Jewish Dance in America
Modern and postmodern concepts of individualism and female expression have challenged traditional Judaism--while creating new dance traditions.
The term "Jewish Dance" in the American context can describe dance forms incorporated into Jewish religious and cultural life. For example, dances associated with Ashkenazic and Sephardic traditions, especially wedding dances, were transplanted to America with successive waves of immigration, and have become part of the Jewish American cultural experience. Other social forms include folk dances associated with Zionism and the formation of the state of Israel, the popularity of which soared between the 1950s and 1970s among young American Jews.
The same term--"Jewish Dance"--can also describe theatrical dancing that consciously engages with Jewish subject matter. This form of dance has found its greatest expression in post-WWII American Jewish choreographers working in the modern dance realm. These artists draw on the Bible, Hasidism, and the Holocaust as source material for their work. While contributing to a mostly positive conception of Jewish identity as uplifting, timeless, and spiritual, more recently choreographers have engaged in critical, ironic, and comic questioning of Judaism.
Though many Jewish choreographers have incorporated Jewish themes into their art in an effort to make positive statements about Jewish identity, their modernist and postmodernist perspectives--emphasizing individualism and female expression--often conflict with traditional Judaism. In combination with the preponderance of Jewish institutions, patrons, critics, and scholars in the dance field, choreographers have also greatly contributed to the growth of American dance as a contemporary art form, embracing racial, religious, and ethnic diversity and promoting humanistic values.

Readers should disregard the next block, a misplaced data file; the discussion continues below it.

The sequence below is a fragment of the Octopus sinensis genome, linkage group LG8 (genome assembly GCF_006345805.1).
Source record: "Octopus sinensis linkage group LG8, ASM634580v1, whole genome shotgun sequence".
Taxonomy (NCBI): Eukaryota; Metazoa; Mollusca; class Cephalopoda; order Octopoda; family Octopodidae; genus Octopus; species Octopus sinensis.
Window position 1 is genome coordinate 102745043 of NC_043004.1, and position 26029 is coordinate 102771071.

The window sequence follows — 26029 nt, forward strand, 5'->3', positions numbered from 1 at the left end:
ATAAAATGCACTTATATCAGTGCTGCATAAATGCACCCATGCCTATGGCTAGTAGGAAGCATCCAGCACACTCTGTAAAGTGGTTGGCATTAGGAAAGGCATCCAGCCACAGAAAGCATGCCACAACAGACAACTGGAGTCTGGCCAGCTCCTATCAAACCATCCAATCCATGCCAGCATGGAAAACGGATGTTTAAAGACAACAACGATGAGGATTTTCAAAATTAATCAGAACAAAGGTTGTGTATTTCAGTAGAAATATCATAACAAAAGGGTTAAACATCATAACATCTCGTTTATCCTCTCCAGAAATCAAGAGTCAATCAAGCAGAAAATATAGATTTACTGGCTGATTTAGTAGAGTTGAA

Early 20th Century Efforts
While many Jewish dancers were involved with broad social concerns of American life in the pre-war period, some participated in the creation of what was variously called Jewish, Hebrew, and Palestinian dance. Dancers such as Benjamin Zemach, Lillian Shapero, and Dvora Lapson functioned as part of a wide-scale effort to revitalize Jewish life in the Diaspora and Palestine, as the Zionist cause grew in fervor and as America's Jews created new outlets of cultural expression.
In these dancers' choreography, initial experiments were made in combining modernist conventions--individual expression, use of abstraction, belief in universal truths--with traditional sources of Jewish identification--the Bible, Jewish ritual, and custom--to create positive images of Jews.
Zemach, a Russian immigrant, was the first to popularize the notion of a uniquely Jewish theatrical dance form in the United States in the 1920s and 1930s. In creating his dances, he used a process of abstraction to invoke powerful images of the Jewish spirit--crystallized, timeless images of the praying Jew, the devout Yeshiva student, and the wandering Jew who fights for justice in the world. Farewell to Queen Sabbath was his signature work. In 1929, the influential New York Times critic John Martin wrote a lengthy article which reported that, for Zemach, there were two principal sources to which to turn in creating Jewish dance: "the actual physical movements of the Jewish folk in their daily life and…their religious practices, such as those especially of the hasidic sect."